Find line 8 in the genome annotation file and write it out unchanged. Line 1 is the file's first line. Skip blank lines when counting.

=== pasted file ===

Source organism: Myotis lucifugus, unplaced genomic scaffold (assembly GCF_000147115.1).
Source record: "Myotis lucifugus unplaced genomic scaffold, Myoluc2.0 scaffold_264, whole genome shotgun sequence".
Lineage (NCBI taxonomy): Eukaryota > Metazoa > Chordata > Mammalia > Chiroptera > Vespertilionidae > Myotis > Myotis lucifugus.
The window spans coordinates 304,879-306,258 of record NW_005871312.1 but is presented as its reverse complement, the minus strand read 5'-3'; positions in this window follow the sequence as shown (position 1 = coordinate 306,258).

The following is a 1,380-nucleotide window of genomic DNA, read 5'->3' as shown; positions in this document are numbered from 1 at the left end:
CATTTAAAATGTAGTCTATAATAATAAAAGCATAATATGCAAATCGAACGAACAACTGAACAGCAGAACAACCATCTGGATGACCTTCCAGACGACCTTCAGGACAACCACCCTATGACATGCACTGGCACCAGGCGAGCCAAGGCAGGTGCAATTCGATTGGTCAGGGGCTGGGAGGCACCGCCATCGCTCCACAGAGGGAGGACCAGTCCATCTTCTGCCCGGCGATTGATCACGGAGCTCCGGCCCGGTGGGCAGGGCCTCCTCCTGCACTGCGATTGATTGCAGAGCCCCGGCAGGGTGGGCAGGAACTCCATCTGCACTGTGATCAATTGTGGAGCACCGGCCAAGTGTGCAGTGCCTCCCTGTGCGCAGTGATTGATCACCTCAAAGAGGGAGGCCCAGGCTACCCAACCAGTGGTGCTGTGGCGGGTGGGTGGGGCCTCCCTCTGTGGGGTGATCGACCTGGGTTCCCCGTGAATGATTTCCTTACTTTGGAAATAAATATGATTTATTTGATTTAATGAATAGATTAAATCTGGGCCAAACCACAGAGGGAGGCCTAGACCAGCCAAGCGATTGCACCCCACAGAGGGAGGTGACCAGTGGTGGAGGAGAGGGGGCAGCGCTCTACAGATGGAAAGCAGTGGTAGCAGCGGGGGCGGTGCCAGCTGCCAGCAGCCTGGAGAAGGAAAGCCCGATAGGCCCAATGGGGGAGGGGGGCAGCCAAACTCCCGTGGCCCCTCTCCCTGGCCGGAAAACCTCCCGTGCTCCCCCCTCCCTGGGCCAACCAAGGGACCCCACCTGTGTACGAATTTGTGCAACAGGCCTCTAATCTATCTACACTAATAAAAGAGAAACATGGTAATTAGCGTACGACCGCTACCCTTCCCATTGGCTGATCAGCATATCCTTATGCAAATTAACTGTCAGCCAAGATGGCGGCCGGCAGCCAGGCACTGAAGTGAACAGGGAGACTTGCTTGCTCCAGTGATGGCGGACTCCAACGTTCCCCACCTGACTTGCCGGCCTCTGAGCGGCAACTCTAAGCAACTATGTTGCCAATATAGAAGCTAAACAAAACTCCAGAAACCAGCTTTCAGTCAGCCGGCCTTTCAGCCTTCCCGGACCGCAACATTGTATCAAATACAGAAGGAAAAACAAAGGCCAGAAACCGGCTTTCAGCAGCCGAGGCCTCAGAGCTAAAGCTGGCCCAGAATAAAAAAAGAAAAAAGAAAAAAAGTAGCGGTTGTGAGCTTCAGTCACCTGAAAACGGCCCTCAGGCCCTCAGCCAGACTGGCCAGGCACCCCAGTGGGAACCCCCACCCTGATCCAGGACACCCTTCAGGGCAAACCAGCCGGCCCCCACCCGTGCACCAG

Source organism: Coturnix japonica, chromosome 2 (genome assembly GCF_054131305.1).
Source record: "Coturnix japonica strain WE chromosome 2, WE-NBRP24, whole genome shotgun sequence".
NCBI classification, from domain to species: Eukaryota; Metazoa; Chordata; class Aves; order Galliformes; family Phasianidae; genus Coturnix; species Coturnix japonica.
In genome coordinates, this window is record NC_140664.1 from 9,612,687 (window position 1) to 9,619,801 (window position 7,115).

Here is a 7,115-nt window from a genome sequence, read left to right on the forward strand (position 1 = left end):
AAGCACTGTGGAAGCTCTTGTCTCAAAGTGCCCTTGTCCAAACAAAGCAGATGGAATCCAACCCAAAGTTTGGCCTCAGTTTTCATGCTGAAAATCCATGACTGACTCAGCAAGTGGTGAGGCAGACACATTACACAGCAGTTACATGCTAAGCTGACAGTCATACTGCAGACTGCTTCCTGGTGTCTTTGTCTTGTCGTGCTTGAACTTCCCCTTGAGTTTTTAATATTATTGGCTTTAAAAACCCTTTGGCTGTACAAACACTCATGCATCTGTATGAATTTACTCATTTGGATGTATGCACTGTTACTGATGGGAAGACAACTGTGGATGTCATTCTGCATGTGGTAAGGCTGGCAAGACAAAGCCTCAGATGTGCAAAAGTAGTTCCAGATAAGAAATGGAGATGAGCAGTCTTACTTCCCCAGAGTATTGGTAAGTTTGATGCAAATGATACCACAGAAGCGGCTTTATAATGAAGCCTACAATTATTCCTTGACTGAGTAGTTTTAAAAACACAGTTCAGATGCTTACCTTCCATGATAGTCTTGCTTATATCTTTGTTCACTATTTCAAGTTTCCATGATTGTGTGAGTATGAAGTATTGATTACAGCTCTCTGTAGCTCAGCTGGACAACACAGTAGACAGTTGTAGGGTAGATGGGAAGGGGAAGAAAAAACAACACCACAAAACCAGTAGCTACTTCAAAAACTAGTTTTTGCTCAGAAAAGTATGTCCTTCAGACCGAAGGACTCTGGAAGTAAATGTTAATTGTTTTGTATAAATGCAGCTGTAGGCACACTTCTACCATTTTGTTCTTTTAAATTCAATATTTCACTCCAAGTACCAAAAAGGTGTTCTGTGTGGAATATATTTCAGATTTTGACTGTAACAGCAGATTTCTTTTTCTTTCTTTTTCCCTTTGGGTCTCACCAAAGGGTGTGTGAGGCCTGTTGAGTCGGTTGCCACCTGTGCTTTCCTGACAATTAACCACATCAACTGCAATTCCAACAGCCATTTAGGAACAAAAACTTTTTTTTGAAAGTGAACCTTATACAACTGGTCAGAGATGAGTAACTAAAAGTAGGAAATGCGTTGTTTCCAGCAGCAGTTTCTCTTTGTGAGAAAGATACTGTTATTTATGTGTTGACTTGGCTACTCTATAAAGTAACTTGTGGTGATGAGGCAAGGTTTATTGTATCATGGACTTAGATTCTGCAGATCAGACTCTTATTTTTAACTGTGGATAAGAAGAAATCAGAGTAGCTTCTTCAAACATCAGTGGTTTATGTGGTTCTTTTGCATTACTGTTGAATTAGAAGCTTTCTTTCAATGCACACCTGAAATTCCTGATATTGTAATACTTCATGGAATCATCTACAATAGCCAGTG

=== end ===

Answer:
Source record: "Coturnix japonica strain WE chromosome 2, WE-NBRP24, whole genome shotgun sequence".